Ochocinco fined $20,000 for $1 'bribe'
CINCINNATI -- Chad Ochocinco's pretend $1 bribe is going to cost him a lot more.
The Cincinnati Bengals receiver was fined $20,000 and reprimanded by the NFL for taking a dollar bill onto the field during an officials' review of one of his catches last Sunday. Ochocinco held the dollar in his right hand at his side but didn't give it to the official, who motioned for him to stay away.
Ochocinco said he was just having fun, but the league didn't like it.
Ray Anderson, the league's executive vice president of football operations, sent Ochocinco a letter that said: "The very appearance of impropriety is not acceptable. Your conduct was unprofessional and unbecoming an NFL player."
The letter cited league rules that prohibit abusive, threatening or insulting language or gestures toward officials.
The letter also noted that players are prohibited from taking items onto the field that are not part of their uniform. The league has cracked down on players using props for celebrations.
During the third quarter of Cincinnati's 17-7 win over the Baltimore Ravens, officials initially ruled that Ochocinco got both feet down at the sideline for a 15-yard catch. The Ravens challenged, and the call was overturned when replays showed the receiver's toe landed on the white sideline.
While the play was under review, Ochocinco walked toward the officials with the dollar bill.
In response to the fine, the company that made Ochocinco's iPhone application said it will donate an additional $20,000 in the receiver's name to the Hillview Acres home for abused children in Chino, Calif. John Shahidi, the president and CEO of Rock Software, Inc., has assisted the home. Also, Bengals quarterback Carson Palmer plays host to an annual golf tournament that has raised more than $400,000 for it.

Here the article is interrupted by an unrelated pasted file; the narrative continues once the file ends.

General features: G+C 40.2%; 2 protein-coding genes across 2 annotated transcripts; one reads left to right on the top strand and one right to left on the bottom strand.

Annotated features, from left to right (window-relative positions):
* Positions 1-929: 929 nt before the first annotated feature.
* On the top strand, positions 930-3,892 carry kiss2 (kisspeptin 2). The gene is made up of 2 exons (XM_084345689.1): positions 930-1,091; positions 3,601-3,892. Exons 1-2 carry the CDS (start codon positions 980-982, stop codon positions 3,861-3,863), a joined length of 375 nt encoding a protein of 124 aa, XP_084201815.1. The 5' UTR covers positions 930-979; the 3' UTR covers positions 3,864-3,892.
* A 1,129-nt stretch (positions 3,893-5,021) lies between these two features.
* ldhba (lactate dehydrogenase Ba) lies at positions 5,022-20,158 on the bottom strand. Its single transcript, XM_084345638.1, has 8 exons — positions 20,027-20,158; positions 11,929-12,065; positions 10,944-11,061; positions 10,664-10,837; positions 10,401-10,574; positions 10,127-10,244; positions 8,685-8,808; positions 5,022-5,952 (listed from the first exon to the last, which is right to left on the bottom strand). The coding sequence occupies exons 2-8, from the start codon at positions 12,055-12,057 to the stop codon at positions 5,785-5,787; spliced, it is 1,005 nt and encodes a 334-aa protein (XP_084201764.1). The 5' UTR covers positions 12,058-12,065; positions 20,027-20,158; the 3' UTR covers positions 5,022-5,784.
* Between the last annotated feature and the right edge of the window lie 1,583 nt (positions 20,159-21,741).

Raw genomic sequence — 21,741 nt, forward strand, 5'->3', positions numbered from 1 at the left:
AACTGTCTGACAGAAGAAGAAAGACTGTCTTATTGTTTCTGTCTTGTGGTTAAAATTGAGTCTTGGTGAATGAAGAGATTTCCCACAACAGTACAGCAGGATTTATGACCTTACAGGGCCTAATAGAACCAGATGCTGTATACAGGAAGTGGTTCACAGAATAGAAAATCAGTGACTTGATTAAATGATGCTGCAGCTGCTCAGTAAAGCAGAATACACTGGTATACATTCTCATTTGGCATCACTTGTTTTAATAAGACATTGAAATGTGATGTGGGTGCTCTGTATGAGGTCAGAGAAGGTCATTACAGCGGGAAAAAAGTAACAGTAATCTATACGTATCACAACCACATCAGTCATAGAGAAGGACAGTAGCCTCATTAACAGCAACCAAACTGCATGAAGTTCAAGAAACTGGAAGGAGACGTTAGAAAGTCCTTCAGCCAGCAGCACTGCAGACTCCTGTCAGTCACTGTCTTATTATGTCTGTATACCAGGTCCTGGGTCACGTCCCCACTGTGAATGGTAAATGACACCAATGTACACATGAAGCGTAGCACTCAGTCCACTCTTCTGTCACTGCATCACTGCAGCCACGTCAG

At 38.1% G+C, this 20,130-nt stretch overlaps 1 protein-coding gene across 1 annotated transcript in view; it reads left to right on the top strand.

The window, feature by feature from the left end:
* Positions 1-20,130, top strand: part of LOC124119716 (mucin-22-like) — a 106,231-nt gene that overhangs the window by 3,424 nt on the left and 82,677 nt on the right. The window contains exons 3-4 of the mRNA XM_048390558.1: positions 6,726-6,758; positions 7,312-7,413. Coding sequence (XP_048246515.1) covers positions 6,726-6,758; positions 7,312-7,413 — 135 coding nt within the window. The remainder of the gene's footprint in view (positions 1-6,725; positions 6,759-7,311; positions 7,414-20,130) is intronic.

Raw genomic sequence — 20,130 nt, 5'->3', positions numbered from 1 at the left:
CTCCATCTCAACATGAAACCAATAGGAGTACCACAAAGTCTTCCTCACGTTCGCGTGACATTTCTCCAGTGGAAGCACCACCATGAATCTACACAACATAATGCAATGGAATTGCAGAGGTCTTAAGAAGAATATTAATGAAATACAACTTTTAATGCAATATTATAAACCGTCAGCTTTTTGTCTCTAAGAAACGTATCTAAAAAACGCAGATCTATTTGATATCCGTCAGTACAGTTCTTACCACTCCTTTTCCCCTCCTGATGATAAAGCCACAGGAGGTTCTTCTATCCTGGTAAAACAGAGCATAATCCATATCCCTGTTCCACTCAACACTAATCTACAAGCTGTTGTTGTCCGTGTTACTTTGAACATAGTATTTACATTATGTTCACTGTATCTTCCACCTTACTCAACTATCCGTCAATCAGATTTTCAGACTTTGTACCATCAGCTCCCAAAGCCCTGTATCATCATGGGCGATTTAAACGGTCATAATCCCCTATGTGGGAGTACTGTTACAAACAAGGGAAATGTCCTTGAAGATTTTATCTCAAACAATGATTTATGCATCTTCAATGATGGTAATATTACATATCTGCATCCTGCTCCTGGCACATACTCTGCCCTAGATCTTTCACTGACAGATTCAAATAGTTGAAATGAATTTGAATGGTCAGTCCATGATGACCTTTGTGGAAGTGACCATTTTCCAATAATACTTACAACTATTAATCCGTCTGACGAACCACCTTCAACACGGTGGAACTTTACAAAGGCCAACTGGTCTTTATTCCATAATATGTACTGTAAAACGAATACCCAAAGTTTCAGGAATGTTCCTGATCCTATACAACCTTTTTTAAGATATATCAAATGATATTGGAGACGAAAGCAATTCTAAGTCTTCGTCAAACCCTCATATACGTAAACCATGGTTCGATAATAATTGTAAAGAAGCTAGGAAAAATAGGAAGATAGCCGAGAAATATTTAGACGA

TribLive commenting policy
You are solely responsible for your comments and by using TribLive.com you agree to our Terms of Service.
We moderate comments. Our goal is to provide substantive commentary for a general readership. By screening submissions, we provide a space where readers can share intelligent and informed commentary that enhances the quality of our news and information.
While most comments will be posted if they are on-topic and not abusive, moderating decisions are subjective. We will make them as carefully and consistently as we can. Because of the volume of reader comments, we cannot review individual moderation decisions with readers.
We value thoughtful comments representing a range of views that make their point quickly and politely. We make an effort to protect discussions from repeated comments â either by the same reader or different readers.
We follow the same standards for taste as the daily newspaper. A few things we won't tolerate: personal attacks, obscenity, vulgarity, profanity (including expletives and letters followed by dashes), commercial promotion, impersonations, incoherence, proselytizing and SHOUTING. Don't include URLs to Web sites.
We do not edit comments. They are either approved or deleted. We reserve the right to edit a comment that is quoted or excerpted in an article. In this case, we may fix spelling and punctuation.
We welcome strong opinions and criticism of our work, but we don't want comments to become bogged down with discussions of our policies and we will moderate accordingly.
We appreciate it when readers and people quoted in articles or blog posts point out errors of fact or emphasis and will investigate all assertions. But these suggestions should be sent via e-mail. To avoid distracting other readers, we won't publish comments that suggest a correction. Instead, corrections will be made in a blog post or in an article.